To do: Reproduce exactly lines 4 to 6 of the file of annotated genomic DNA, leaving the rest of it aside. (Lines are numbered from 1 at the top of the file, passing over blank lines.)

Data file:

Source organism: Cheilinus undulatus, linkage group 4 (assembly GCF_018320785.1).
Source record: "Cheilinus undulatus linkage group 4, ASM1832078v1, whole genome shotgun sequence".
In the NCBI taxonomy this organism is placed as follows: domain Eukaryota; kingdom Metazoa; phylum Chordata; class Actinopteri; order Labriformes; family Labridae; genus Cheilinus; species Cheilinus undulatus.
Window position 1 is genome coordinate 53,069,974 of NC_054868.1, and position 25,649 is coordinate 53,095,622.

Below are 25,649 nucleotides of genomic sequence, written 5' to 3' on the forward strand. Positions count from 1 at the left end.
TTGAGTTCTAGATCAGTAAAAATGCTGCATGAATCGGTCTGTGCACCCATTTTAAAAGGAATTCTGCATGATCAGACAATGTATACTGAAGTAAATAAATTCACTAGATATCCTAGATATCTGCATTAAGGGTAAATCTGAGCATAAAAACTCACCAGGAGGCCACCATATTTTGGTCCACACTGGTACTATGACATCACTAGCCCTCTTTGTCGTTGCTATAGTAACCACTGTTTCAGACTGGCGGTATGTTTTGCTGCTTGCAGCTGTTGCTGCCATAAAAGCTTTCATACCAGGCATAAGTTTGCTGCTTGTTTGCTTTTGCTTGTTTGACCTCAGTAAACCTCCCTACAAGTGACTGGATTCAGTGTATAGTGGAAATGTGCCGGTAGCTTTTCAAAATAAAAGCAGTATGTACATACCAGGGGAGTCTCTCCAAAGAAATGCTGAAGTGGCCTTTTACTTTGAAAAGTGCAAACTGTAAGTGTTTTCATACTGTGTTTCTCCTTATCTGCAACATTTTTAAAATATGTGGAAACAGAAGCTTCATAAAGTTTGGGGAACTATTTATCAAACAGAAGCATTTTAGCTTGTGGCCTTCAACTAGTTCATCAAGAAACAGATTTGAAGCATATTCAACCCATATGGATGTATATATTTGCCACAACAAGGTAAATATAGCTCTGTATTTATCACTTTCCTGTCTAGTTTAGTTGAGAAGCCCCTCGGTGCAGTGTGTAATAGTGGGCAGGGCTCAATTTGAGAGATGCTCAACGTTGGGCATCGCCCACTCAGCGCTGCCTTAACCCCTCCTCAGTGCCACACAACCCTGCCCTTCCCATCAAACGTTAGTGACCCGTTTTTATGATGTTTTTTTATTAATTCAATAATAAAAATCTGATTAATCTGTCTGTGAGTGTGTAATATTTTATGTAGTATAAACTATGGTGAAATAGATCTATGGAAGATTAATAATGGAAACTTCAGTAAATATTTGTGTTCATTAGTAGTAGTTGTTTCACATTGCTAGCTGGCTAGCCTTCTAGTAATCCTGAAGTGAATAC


Window position 1 is genome coordinate 53,069,974 of NC_054868.1, and position 25,649 is coordinate 53,095,622.

Below are 25,649 nucleotides of genomic sequence, written 5' to 3' on the forward strand. Positions count from 1 at the left end.
TTGAGTTCTAGATCAGTAAAAATGCTGCATGAATCGGTCTGTGCACCCATTTTAAAAGGAATTCTGCATGATCAGACAATGTATACTGAAGTAAATAAATTCACTAGATATCCTAGATATCTGCATTAAGGGTAAATCTGAGCATAAAAACTCACCAGGAGGCCACCATATTTTGGTCCACACTGGTACTATGACATCACTAGCCCTCTTTGTCGTTGCTATAGTAACCACTGTTTCAGACTGGCGGTATGTTTTGCTGCTTGCAGCTGTTGCTGCCATAAAAGCTTTCATACCAGGCATAAGTTTGCTGCTTGTTTGCTTTTGCTTGTTTGACCTCAGTAAACCTCCCTACAAGTGACTGGATTCAGTGTATAGTGGAAATGTGCCGGTAGCTTTTCAAAATAAAAGCAGTATGTACATACCAGGGGAGTCTCTCCAAAGAAATGCTGAAGTGGCCTTTTACTTTGAAAAGTGCAAACTGTAAGTGTTTTCATACTGTGTTTCTCCTTATCTGCAACATTTTTAAAATATGTGGAAACAGAAGCTTCATAAAGTTTGGGGAACTATTTATCAAACAGAAGCATTTTAGCTTGTGGCCTTCAACTAGTTCATCAAGAAACAGATTTGAAGCATATTCAACCCATATGGATGTATATATTTGCCACAACAAGGTAAATATAGCTCTGTATTTATCACTTTCCTGTCTAGTTTAGTTGAGAAGCCCCTCGGTGCAGTGTGTAATAGTGGGCAGGGCTCAATTTGAGAGATGCTCAACGTTGGGCATCGCCCACTCAGCGCTGCCTTAACCCCTCCTCAGTGCCACACAACCCTGCCCTTCCCATCAAACGTTAGTGACCCGTTTTTATGATGTTTTTTTATTAATTCAATAATAAAAATCTGATTAATCTGTCTGTGAGTGTGTAATATTTTATGTAGTATAAACTATGGTGAAATAGATCTATGGAAGATTAATAATGGAAACTTCAGTAAATATTTGTGTTCATTAGTAGTAGTTGTTTCACATTGCTAGCTGGCTAGCCTTCTAGTAATCCTGAAGTGAATAC